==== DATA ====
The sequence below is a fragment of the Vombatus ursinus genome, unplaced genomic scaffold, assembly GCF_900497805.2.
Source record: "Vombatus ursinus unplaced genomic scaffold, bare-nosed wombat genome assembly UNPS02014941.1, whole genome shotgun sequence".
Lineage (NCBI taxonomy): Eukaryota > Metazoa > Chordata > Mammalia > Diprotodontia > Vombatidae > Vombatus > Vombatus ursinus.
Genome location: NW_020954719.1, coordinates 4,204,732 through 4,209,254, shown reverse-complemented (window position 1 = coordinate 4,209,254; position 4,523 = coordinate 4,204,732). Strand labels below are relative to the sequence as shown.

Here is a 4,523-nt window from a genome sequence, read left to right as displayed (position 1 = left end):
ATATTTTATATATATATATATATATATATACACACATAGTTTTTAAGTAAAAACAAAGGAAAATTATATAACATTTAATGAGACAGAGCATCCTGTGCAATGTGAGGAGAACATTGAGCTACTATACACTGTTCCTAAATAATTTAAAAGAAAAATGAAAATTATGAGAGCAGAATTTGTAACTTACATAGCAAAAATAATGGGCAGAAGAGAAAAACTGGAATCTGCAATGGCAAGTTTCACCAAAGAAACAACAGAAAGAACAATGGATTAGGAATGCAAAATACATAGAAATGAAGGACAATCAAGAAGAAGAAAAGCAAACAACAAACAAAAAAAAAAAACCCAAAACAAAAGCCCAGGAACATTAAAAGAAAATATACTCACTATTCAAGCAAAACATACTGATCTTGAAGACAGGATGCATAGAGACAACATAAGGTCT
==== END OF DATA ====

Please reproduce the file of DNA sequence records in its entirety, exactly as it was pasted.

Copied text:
The sequence below is a fragment of the Vombatus ursinus genome, unplaced genomic scaffold, assembly GCF_900497805.2.
Source record: "Vombatus ursinus unplaced genomic scaffold, bare-nosed wombat genome assembly UNPS02014941.1, whole genome shotgun sequence".
Lineage (NCBI taxonomy): Eukaryota > Metazoa > Chordata > Mammalia > Diprotodontia > Vombatidae > Vombatus > Vombatus ursinus.
Genome location: NW_020954719.1, coordinates 4,204,732 through 4,209,254, shown reverse-complemented (window position 1 = coordinate 4,209,254; position 4,523 = coordinate 4,204,732). Strand labels below are relative to the sequence as shown.

Here is a 4,523-nt window from a genome sequence, read left to right as displayed (position 1 = left end):
ATATTTTATATATATATATATATATATATACACACATAGTTTTTAAGTAAAAACAAAGGAAAATTATATAACATTTAATGAGACAGAGCATCCTGTGCAATGTGAGGAGAACATTGAGCTACTATACACTGTTCCTAAATAATTTAAAAGAAAAATGAAAATTATGAGAGCAGAATTTGTAACTTACATAGCAAAAATAATGGGCAGAAGAGAAAAACTGGAATCTGCAATGGCAAGTTTCACCAAAGAAACAACAGAAAGAACAATGGATTAGGAATGCAAAATACATAGAAATGAAGGACAATCAAGAAGAAGAAAAGCAAACAACAAACAAAAAAAAAAAACCCAAAACAAAAGCCCAGGAACATTAAAAGAAAATATACTCACTATTCAAGCAAAACATACTGATCTTGAAGACAGGATGCATAGAGACAACATAAGGTCT